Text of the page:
So, did horrific things happen to me? No. Unlike on television, most paranormal investigation is downright boring. You walk around with cameras and recorders hoping something will happen. I have heard some creepy stuff on the recorder after an investigation, but I haven’t even had time to listen to the recordings.

On the whole, I was much more frightened of dealing with the students and my inexperience than I was worried about finding anything supernatural.


The artist working on the cover art for Minion of Evil just sent me this jpeg. I can’t wait to see it on the cover–upon editorial approval, of course.

The artist’s name is Kris Phillippe. In addition to being a great illustrator, she is a tattoo artist at Neon Dragon Tattoo and a talented writer. I’m jealous of her skills and pleased she is doing my artwork.


Over at Terrible Minds, Chuck Wendig has written a great article about the seduction of self publishing. He makes some very good points.

I admit, I walked through the entire process of putting a book on Kindle Direct Publishing, and I didn’t pull the trigger for some of the same reasons that he touches on in the article.

However, as a soon-to-be-published author on a small press, I feel like I will be facing many of those same challenges. I don’t have to pay for my own editing and cover art, but I will have to do most of my self promotion.

Honestly, the idea of doing my own promotion is kind of scary. I hate new situations. I do not consider myself a people person. I am at my happiest when I am sitting alone at my computer writing. I stay home during my vacation time, only seeing other people on my terms. To me, this is luxury.

Oh well, I guess this is the price of (a complete lack of) fame. I guess I will just have to put myself out there, knowing that there is a chance the villagers will come after me with torches and pitchforks.

Critique Group Stuff*

After doing my post the other day on what makes a good critique, I thought I’d add a post on how my critique group works.

Different kinds of critique groups

I wanted to mention that my model is not the only model. There are probably even more than I have heard of.

1. Novel-at-a-time: The Novel-at-a-time group meets every 1-6 months. They critique entire novels at once. This is great for big-picture plot work.

2. Read-aloud: In the Read-aloud group, the group acts as an audience to the author who gives a reading of a section of their work. This is great for people without time to prep, and it really helps voice.

3. Chapter-at-a-time: The Chapter-at-a-time group looks at multiple author’s work every session, which they have critiqued ahead of time. This is the kind of group I am in, and I am going to discuss.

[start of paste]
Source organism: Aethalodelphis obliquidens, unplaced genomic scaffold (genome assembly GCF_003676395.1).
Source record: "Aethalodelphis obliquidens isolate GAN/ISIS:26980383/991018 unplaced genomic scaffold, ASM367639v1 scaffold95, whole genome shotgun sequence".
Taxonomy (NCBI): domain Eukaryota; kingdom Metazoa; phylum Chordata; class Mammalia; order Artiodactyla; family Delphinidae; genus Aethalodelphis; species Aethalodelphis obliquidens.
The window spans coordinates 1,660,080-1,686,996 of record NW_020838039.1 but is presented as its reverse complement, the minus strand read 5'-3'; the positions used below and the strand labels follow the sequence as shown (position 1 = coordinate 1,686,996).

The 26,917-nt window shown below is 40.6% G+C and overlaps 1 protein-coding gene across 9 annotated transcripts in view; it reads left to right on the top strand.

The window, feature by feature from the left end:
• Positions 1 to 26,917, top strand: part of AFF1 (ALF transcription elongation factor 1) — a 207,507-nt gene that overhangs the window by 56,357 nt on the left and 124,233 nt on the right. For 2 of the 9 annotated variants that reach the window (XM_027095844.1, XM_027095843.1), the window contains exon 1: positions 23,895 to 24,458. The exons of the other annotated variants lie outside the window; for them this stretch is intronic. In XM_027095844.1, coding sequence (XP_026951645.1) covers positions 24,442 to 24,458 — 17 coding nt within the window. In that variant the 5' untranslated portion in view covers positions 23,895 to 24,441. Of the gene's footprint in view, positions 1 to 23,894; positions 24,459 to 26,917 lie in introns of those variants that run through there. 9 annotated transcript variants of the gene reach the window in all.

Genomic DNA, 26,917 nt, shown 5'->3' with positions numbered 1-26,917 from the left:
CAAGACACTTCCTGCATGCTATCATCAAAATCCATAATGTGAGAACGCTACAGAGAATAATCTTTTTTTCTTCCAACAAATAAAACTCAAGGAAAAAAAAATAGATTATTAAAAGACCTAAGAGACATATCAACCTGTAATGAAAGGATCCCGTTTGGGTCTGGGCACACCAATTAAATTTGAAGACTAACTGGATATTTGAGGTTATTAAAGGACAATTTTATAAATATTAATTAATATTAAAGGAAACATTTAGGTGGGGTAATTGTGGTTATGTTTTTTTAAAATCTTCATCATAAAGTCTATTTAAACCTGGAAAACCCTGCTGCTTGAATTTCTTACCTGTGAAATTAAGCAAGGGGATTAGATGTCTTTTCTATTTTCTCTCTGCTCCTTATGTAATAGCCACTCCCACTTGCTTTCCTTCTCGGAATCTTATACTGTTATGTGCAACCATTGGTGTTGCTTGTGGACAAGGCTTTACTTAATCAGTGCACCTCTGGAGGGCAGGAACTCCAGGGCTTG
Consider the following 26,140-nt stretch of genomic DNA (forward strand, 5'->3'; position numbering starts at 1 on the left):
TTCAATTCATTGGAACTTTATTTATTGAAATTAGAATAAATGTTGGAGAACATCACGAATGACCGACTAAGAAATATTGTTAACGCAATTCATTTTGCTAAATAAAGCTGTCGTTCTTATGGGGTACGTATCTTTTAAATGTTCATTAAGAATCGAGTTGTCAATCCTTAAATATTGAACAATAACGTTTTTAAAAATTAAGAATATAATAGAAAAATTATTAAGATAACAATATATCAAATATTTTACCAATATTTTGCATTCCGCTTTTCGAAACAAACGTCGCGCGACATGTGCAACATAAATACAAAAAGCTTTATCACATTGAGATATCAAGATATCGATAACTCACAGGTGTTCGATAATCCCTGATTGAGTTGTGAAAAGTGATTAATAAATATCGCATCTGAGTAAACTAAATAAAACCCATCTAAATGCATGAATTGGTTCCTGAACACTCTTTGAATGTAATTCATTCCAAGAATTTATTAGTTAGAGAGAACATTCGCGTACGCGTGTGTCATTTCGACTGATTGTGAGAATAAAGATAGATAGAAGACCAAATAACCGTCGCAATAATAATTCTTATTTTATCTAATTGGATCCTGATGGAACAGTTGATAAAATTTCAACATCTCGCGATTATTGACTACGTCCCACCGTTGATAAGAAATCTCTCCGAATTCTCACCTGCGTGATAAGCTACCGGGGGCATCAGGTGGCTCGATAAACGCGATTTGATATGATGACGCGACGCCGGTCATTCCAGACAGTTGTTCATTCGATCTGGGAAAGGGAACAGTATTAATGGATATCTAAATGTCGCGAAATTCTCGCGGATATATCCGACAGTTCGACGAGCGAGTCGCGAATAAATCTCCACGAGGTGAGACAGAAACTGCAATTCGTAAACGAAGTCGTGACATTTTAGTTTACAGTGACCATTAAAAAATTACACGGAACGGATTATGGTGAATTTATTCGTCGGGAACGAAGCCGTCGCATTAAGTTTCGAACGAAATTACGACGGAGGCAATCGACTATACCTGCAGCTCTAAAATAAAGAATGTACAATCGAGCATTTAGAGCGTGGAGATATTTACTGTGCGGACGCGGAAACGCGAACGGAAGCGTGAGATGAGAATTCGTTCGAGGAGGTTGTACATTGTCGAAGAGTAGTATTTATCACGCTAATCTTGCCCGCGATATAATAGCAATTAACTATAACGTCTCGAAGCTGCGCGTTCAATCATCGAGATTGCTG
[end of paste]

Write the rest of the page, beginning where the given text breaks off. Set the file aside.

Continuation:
We are a group of peers, but there needs to be an organizational go-to person, so we have a moderator. In our group, this position is given out by succession, passed down in a direct line from the group’s founder. It’s maybe not the best way to do it, but we do it that way.

Our group is a drop-in group. We let anyone join, but the moderator does have the ability to ask someone to leave. During my 2 years as moderator, I never had to do this, but I did come close a couple of times. In both cases, the people decided they the group wasn’t for them before I had to step in. Over the course of things, we have met with as few as 3 people and as many as 12. In my opinion, 8 seems to be a good number for our group, as we always a a couple beginners.

We also have recently appointed a webmaster, who was the only person who could be talked into doing it. He’s very good though–don’t quit Dylan; we love you.

One trick I am really proud of: We always had trouble getting out the news on bad weather cancellations. So, I instituted a policy that if the local community college closed evening activities, we would not meet. The local CC is a commuter campus, so they err on the side of reason when it comes to bad weather. It also has a website, it’s own radio station, and it sends cancellation notices to the local TV station. If you don’t know whether or not they’ve cancelled, you’re just not trying. Also, it took away the burden of having to make the decision.

Before every meeting

Every week, the moderator sends out a newsletter to our email list, which is maintained by the moderator. The newsletter includes notes from the last meeting, any business that can be handled outside the meeting, and the schedule. Then people who have submissions for critique on the schedule that week do a reply-to-all to distribute their writing to the group. (Some people are a little paranoid about doing this and ask for a direct request. It works okay.) We critique 2-3 submissions a week of 5000 – 10000 words.

Start of the meeting